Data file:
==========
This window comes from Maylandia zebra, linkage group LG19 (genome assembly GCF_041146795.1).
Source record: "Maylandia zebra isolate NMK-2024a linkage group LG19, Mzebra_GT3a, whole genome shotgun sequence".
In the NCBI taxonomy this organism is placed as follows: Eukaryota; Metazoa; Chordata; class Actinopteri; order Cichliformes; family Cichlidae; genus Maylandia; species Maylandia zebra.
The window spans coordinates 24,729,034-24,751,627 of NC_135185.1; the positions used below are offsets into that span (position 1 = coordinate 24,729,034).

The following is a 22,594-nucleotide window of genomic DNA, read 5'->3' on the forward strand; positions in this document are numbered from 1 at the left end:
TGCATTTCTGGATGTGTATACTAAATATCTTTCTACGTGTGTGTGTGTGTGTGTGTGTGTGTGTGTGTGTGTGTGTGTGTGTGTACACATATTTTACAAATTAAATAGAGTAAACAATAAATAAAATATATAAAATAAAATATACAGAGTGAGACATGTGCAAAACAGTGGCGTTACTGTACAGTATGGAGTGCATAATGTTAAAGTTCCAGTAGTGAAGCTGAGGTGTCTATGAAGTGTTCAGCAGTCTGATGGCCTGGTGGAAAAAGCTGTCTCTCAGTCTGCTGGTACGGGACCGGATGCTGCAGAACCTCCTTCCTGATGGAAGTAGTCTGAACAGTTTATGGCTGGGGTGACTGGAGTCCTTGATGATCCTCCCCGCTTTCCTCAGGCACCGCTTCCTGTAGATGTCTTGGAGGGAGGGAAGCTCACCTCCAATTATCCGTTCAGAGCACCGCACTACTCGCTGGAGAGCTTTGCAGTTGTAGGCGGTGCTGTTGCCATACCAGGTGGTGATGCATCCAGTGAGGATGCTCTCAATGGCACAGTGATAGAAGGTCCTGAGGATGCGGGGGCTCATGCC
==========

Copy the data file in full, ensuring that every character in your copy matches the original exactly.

This window comes from Maylandia zebra, linkage group LG19 (genome assembly GCF_041146795.1).
Source record: "Maylandia zebra isolate NMK-2024a linkage group LG19, Mzebra_GT3a, whole genome shotgun sequence".
In the NCBI taxonomy this organism is placed as follows: Eukaryota; Metazoa; Chordata; class Actinopteri; order Cichliformes; family Cichlidae; genus Maylandia; species Maylandia zebra.
The window spans coordinates 24,729,034-24,751,627 of NC_135185.1; the positions used below are offsets into that span (position 1 = coordinate 24,729,034).

The following is a 22,594-nucleotide window of genomic DNA, read 5'->3' on the forward strand; positions in this document are numbered from 1 at the left end:
TGCATTTCTGGATGTGTATACTAAATATCTTTCTACGTGTGTGTGTGTGTGTGTGTGTGTGTGTGTGTGTGTGTGTGTGTGTGTACACATATTTTACAAATTAAATAGAGTAAACAATAAATAAAATATATAAAATAAAATATACAGAGTGAGACATGTGCAAAACAGTGGCGTTACTGTACAGTATGGAGTGCATAATGTTAAAGTTCCAGTAGTGAAGCTGAGGTGTCTATGAAGTGTTCAGCAGTCTGATGGCCTGGTGGAAAAAGCTGTCTCTCAGTCTGCTGGTACGGGACCGGATGCTGCAGAACCTCCTTCCTGATGGAAGTAGTCTGAACAGTTTATGGCTGGGGTGACTGGAGTCCTTGATGATCCTCCCCGCTTTCCTCAGGCACCGCTTCCTGTAGATGTCTTGGAGGGAGGGAAGCTCACCTCCAATTATCCGTTCAGAGCACCGCACTACTCGCTGGAGAGCTTTGCAGTTGTAGGCGGTGCTGTTGCCATACCAGGTGGTGATGCATCCAGTGAGGATGCTCTCAATGGCACAGTGATAGAAGGTCCTGAGGATGCGGGGGCTCATGCC